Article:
On the back of the bottle, you will typically find some cautionary statement about the hazards to humans and domestic animals, as well as the environmental hazards.  These items will tell you what type of protective clothing you need to wear, how long your animals must stay out of the affected area, and how the product may affect wildlife. Here you must be careful to read how close to wetlands the product can be applied or when it should be applied with respect to wind or rain which may carry it to a spot it was never intended to be used.


Next, you are going to have to open the little pamphlet that is attached to the back of the bottle. It peels open and will list each and every specific application that the product is approved for, how to mix and apply the product, and how to store and dispose of it. Storage and Disposal will explain where the bottle needs to be kept, how to keep the unused portion, and how to properly dispose of the packaging when completed.  Be aware that temperature significantly affects the product quality and its environmental safety.


Finally, we come to the most important aspect of all, the Directions for Use. It is here that the EPA trusts that you the consumer will only use this product as it was designed and approved. It is illegal to use a pesticide in any way not permitted by the labeling. A pesticide may be used only on the plants, animals, or sites named in the directions, and it may not be used at a higher dosage, higher concentration, or more frequent application.  You may think that two ounces will work better than just one ounce, but these directions are not advice – they are the legal requirements.


The Directions for Use will tell you how to get the best results with the product without harming yourself and with minimizing damage to the environment.  The Directions for Use will describe:

  • How to apply the product, where it can be used, when it can be applied
  • How much product to use depending on what pest you are controlling or what plant you are trying to protect
  • What pests the product is registered to control
  • How often can you apply the product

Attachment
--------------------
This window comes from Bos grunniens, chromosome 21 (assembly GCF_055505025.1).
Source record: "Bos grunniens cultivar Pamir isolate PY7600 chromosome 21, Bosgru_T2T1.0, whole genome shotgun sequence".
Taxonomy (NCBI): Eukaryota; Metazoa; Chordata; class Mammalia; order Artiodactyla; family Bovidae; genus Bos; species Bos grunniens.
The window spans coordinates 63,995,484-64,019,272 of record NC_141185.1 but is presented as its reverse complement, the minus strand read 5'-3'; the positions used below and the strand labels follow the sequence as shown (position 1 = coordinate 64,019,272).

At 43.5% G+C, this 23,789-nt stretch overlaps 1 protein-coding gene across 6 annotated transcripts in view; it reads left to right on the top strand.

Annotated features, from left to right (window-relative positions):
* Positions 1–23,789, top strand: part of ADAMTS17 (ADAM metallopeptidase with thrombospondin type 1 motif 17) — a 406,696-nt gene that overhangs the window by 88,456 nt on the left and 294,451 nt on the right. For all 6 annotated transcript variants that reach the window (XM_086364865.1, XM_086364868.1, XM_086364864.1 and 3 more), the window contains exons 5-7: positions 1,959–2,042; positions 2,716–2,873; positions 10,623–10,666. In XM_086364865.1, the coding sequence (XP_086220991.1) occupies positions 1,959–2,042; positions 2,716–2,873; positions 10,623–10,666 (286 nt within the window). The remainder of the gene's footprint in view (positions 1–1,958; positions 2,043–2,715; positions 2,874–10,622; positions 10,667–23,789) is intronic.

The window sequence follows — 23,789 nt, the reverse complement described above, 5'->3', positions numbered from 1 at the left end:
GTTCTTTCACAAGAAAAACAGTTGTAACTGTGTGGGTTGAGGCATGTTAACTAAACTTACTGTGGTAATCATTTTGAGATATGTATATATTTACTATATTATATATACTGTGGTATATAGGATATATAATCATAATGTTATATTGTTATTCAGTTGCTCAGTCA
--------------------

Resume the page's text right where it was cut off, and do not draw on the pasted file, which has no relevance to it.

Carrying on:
• How soon the crop can be used or eaten after an application (also known as 'pre-harvest' interval)
  • When people and animals can re-enter a treated area after application

Please make sure that the product is labeled for the way in which you plan to use it. A product labeled for use against spiders may not be used against termites and ants. Likewise, the concentration and application rates may differ if you are using the product on roses, your lawn, or your vegetable garden. If the product is not approved for the problem you need to tackle, research to find a product that will work.


There are a great number of products that can be used safely around your yard and garden. The products that are provided over the counter are the safest to use – as long as you follow the directions. So, back to the question of using Neem Oil and pollinators – a quick review of the label would reveal a statement such as: “This product is toxic to bees exposed to direct treatment. Do not apply when bees are actively visiting the treatment area.”


Finally, read the label before you buy the product and use it. Only use the product as directed.  If you have problems reading the very fine print like I sometimes do, almost every product label is available online in a much friendlier format. Here are three such examples for Neem Oil, Roundup, and Bug B Gon: 

Here are several References that go into more detail on labeling.